Photo: Hobvious Sudoneighm
There’s a hubbub brewing over privacy and Facebook in Germany — and, not for the first time, there’s misinformation involved. So I got on the phone to Facebook to get technical facts.First, the news: Thilo Weichert, head of the office for data protection in the German state of Schleswig-Holstein, issued a press release (conveniently translated into English) attacking and essentially outlawing the Facebook “Like” button on sites, telling them to take down the button — and, oddly, their fan pages — and threatening them with 50,000€ fines. He declared that “Like” violates German and European law because it sends data about users back to Facebook in the U.S. He went so far as to advise German users not to click on “Like” and even not to set up Facebook accounts.
I contacted Facebook and just spoke with the head of the platform, Carl Sjogreen, and the chief European spokesman, Stefano Hesse, to understand what really happens. This is what Sjogreen said:
Obviously, when you click on a “Like” button, you are telling the world you like something and so, of course, your identity and your affection are recorded and published at Facebook. If you are signed into Facebook when you visit a site with the “Like” button, obviously, Facebook’s servers will act on knowing who you are because it will tell you which of your friends also publicly liked this site.
In the case Weichert seems to be aiming at, If you are not signed into Facebook, your IP address will be sent back to Facebook but then your IP address is sent back to the servers of Google+ buttons, comment systems, and ads of all types. “That’s how browsers work,” Sjogreen said. “We don’t use that information in any way to create a profile for the user, as has been alleged here.”
Facebook send sites data in aggregate so they can see, for example, click-through rates for the “Like” button in various pages. Facebook erases IP data after 90 days. It does something else to further anonymize I hope to tell you about later.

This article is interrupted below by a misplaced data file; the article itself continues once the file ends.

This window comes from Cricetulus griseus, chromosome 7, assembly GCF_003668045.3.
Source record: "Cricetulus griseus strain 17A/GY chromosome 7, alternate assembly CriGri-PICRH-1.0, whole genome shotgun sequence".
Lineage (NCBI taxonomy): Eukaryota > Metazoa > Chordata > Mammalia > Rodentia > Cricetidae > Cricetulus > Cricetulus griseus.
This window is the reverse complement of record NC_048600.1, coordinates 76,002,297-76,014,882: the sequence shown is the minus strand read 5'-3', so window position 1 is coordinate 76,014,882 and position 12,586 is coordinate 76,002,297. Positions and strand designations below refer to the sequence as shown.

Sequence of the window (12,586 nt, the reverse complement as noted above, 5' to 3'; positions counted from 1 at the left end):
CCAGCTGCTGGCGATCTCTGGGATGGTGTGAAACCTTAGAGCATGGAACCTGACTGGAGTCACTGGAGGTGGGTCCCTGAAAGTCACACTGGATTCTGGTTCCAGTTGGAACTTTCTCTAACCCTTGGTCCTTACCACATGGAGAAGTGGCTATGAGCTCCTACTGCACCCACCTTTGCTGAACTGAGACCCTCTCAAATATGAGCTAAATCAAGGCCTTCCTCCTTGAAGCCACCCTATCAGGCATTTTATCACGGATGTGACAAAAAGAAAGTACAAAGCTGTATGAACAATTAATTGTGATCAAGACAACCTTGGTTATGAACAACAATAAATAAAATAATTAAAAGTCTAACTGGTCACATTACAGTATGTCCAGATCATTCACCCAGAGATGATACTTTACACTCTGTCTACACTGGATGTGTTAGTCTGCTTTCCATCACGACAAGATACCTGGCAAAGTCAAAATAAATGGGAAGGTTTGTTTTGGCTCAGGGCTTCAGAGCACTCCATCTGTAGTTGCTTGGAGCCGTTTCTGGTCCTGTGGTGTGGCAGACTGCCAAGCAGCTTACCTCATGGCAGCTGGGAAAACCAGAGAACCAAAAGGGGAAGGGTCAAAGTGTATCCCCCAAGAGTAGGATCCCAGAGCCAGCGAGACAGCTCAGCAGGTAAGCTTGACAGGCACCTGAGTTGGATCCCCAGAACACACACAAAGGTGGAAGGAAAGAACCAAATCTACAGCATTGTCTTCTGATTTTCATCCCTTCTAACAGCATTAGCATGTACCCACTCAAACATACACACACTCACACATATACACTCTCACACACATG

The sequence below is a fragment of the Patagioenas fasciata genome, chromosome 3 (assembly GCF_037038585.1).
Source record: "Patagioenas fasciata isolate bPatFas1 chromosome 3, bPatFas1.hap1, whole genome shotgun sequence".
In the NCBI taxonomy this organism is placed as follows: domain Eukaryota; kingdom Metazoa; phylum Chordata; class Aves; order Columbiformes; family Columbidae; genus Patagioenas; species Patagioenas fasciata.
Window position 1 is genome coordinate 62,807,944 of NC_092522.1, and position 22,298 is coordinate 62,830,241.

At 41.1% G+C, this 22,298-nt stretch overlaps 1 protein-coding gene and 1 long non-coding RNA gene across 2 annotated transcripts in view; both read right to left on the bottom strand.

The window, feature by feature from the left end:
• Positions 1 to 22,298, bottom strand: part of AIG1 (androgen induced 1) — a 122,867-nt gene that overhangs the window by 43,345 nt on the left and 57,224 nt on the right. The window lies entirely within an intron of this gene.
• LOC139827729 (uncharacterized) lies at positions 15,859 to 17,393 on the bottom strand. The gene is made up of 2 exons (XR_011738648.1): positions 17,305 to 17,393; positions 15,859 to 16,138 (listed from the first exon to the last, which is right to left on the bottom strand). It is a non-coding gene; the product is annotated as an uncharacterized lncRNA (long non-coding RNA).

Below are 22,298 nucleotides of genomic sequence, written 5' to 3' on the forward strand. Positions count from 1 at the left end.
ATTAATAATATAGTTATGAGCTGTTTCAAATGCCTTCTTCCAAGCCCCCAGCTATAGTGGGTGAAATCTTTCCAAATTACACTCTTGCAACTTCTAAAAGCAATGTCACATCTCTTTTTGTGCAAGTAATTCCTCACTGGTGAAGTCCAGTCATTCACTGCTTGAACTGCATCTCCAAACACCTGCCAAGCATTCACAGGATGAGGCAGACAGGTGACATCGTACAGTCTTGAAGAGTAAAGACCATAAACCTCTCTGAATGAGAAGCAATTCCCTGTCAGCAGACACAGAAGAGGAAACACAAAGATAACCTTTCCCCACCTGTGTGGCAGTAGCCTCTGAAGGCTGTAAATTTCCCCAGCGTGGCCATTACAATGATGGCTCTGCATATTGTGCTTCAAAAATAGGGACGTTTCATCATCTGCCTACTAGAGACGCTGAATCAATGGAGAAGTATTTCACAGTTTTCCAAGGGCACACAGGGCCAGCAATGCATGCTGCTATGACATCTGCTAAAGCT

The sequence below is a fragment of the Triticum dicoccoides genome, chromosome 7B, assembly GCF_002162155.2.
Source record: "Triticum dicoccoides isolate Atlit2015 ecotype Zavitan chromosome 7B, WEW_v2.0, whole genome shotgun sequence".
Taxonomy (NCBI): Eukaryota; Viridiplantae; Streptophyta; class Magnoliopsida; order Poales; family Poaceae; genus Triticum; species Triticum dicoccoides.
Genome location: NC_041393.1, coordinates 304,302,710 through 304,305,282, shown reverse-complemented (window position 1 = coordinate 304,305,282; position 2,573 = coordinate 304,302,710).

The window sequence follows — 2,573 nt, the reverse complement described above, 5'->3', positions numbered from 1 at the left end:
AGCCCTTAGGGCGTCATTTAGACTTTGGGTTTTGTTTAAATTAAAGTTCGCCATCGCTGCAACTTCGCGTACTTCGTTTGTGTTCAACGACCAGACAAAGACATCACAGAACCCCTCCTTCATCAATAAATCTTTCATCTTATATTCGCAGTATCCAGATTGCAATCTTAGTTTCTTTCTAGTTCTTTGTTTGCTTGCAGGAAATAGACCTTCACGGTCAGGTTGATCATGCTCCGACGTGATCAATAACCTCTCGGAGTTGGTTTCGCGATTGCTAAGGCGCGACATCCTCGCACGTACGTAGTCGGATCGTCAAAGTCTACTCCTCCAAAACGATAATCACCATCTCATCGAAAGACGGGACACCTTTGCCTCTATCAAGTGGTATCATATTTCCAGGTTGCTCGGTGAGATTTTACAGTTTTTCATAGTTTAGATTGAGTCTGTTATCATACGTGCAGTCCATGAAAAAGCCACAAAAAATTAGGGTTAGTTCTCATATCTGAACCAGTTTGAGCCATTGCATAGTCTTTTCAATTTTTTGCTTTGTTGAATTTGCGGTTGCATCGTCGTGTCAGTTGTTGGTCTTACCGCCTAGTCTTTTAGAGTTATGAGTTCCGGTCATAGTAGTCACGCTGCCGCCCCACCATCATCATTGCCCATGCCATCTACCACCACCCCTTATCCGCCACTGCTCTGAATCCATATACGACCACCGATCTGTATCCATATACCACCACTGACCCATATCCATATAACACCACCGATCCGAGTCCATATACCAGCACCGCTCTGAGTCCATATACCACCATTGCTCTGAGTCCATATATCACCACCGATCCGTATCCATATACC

“The only time ‘Like’ button information is associated with a particular person is when you are signed into Facebook and click,” Sjogreen said.
I see no violation of privacy, no sneaky stealing of user information worthy of this action and press release – which, by the way, Weichert issued without talking to Facebook. Indeed, Hesse told me that Facebook has been working with Weichert’s counterpart in Hamburg and that that office, he says, is pleased with what Facebook is doing.
But Weichert is a grandstander. I saw that first-hand when I debated him in a panel set up by the Green party in Berlin, where he attacked not only Google but his constituents — the people he is supposedly trying to protect — who use it: “As long as Germans are stupid enough to use this search engine,” he spat, “they don’t deserve any better.” He went farther, comparing Google with China and Iran. “Google’s only interest is to earn money,” he said, as if shocked. That theme continues in his Facebook attack, where he complains that the company is worth more than $50 billion. No, he’s not from the Communist part.
Earlier today, I went to search GoogleNews for “Facebook” and “Schleswig-Holstein” to find news on the event but found something else interesting, which I discussed — to considerable controversy — in a Google+ post: A politician from Schleswig-Holstein just resigned in shame after confessing to an affair via Facebook with a 16-year-old girl. To me, there’s an obvious paradox there: Aren’t government officials trying first to protect the privacy and thus safety of our young people? Yet here is a government official exploiting a young girl via Facebook. Facebook is not the threat here; the government official is. In my earlier post, I said that in some states in the U.S., this would be statutory rape. Much upset ensued. But I still don’t get it. Who’s protecting whom from whom?
This is why I focused so much on Germany in my book, Private Parts, because it is grappling with privacy and technology in ways that are similar to other cultures, only amplified and skewed.
In any case, I wanted to get to the facts here and that’s why I’m posting this.
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